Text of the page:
© Department of Antiquities © Department of Antiquities © Department of Antiquities © Department of Antiquities

Name of Monument:


Other name of the Monument:



Jerash Governorate, Jordan

Responsible Institution:

Department of Antiquities

 About Department of Antiquities, Jerash Governorate

Date of Monument:

Prehistoric times- present; discovered in 1806


Jerash has a long occupational history that starts in prehistoric times and goes through various historical periods until the present. During the Greco-Roman period, Jerash was a prominent member of the Decapolis. It was part of the Islamic Empire starting from the 7th century AD. The small village of Jerash was identified by Ceetzen as the Decapolis town of Gerasa by Ulrich Jasper Ceetzen in his journey from Damascus to Jerusalem in 1806.


Jerash is probably the most famous heritage town in Jordan after Petra. It is one of the best preserved Greco-Roman provincial towns from the Roman/Byzantine period. The western part of the town was completely preserved and protected. It shows a city planned with fortification walls, gates, paved and colonnaded streets, temples, theatres, the hippodrome and many churches with mosaic floors.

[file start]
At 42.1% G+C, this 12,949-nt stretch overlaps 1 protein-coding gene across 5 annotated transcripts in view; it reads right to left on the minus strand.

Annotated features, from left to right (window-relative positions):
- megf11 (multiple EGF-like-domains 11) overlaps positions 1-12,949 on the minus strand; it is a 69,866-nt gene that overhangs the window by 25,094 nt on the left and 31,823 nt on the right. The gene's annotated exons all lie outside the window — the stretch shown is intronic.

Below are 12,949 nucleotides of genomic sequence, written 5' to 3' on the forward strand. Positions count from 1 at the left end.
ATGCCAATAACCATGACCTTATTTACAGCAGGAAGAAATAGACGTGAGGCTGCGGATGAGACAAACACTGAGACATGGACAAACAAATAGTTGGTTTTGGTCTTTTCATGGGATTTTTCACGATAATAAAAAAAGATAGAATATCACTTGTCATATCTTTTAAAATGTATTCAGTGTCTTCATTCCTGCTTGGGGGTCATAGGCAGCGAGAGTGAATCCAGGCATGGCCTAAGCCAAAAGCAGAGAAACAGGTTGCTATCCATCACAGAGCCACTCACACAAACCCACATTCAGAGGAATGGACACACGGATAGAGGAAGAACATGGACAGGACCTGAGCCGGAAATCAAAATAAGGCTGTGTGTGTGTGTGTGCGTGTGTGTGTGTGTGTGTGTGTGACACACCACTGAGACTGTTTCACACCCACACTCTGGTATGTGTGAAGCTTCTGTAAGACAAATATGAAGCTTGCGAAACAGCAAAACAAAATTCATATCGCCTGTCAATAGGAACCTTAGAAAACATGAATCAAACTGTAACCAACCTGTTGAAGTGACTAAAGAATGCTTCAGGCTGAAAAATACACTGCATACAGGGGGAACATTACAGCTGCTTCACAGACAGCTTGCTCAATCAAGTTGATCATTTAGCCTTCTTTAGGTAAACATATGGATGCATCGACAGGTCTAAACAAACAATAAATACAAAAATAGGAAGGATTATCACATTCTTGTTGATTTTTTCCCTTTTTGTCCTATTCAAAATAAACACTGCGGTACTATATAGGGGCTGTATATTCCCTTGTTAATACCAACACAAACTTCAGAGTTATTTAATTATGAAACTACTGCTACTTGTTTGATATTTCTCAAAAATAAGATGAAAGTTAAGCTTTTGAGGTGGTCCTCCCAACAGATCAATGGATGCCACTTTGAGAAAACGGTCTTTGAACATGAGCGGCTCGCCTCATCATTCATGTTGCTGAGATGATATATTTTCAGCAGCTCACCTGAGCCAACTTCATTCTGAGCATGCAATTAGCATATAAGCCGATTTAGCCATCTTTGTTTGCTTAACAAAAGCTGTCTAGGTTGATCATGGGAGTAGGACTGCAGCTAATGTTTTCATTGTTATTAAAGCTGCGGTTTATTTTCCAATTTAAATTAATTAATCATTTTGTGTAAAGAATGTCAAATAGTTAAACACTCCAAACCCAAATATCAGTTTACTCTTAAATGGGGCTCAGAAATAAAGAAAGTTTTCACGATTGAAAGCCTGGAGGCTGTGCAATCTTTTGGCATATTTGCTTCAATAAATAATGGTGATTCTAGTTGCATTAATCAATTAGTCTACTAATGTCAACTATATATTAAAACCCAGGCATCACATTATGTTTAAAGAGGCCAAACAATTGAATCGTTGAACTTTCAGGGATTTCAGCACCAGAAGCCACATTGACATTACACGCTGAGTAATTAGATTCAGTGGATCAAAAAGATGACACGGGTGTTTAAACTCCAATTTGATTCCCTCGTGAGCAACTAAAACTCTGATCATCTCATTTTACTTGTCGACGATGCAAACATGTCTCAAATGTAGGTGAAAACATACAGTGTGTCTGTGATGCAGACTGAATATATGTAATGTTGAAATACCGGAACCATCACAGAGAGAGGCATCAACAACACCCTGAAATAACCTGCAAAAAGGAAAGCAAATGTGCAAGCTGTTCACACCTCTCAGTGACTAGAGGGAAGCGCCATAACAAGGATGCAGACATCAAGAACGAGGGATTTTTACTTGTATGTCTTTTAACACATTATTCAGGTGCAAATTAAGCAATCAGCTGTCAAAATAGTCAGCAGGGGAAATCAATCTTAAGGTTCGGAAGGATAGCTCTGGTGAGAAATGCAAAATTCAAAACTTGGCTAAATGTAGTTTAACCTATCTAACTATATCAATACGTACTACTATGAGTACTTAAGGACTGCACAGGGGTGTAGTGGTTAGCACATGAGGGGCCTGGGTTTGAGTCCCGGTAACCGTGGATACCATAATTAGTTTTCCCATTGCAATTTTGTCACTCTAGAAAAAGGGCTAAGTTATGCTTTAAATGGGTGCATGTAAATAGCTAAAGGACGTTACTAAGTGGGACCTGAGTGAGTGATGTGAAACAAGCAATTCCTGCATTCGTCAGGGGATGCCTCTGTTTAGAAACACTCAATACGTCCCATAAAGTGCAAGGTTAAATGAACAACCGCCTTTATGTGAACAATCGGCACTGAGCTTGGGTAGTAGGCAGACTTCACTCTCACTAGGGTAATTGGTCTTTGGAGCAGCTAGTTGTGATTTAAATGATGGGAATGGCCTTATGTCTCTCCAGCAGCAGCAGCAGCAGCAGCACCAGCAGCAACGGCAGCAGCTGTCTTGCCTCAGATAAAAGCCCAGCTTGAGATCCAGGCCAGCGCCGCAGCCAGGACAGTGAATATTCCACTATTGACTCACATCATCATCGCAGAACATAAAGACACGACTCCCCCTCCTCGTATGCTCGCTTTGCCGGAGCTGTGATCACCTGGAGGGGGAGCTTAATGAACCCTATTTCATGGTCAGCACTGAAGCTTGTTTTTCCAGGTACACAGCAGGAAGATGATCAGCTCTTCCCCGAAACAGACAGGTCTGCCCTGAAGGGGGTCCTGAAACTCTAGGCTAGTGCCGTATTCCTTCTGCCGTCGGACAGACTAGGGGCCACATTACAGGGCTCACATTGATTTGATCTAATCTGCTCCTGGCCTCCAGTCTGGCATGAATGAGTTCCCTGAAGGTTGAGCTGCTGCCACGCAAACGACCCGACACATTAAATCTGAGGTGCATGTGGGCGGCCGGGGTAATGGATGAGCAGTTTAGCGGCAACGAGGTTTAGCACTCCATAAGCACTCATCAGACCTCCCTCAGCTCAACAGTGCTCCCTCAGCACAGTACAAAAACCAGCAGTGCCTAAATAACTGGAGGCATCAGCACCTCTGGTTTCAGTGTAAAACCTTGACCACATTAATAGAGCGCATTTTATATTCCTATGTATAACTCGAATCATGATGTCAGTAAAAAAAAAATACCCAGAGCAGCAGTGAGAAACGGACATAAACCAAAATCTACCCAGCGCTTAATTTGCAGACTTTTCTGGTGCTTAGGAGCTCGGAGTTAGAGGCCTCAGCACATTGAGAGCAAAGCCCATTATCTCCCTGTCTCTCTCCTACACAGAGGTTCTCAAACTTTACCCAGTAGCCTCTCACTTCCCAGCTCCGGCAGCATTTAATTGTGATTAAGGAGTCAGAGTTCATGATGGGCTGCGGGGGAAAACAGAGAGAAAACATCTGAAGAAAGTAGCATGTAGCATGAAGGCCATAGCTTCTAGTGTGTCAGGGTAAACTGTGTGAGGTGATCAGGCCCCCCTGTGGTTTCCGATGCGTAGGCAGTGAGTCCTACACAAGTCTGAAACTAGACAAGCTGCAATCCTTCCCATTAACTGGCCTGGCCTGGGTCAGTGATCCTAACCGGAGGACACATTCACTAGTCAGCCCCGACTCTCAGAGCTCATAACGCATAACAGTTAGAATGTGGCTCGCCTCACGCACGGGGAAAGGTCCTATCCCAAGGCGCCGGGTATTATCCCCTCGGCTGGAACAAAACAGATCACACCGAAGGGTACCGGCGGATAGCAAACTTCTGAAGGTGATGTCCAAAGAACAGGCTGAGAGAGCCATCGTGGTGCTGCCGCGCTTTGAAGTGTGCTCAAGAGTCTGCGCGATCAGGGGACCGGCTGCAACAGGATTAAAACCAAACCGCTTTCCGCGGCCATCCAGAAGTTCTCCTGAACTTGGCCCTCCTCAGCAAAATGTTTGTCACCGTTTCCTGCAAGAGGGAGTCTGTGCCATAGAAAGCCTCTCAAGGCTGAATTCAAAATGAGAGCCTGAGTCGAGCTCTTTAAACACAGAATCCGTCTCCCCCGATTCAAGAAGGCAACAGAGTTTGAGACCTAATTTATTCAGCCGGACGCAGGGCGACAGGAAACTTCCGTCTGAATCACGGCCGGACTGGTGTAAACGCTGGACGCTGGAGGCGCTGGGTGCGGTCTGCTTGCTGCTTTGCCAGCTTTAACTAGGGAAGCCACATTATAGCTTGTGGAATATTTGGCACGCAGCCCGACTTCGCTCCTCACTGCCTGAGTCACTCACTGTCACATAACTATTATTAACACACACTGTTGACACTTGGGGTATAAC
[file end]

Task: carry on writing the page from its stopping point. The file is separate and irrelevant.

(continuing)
Citation of this web page:

Mohammad Najjar "Jerash" in "Sharing History", Museum With No Frontiers, 2022. https://sharinghistory.museumwnf.org/database_item.php?id=monument;awe;jo;1;en

Prepared by: Mohammad Najjar
Copyedited by: Daniel de la VegaDaniel de la Vega

Daniel de la Vega is a copy editor based in Portland, Oregon. He obtained his bachelor’s degree in linguistics from the University of California at Santa Cruz in 2014 and has since done editing and localization work on everything from college applications to magazines to video game dialogue.

MWNF Working Number: JO 001

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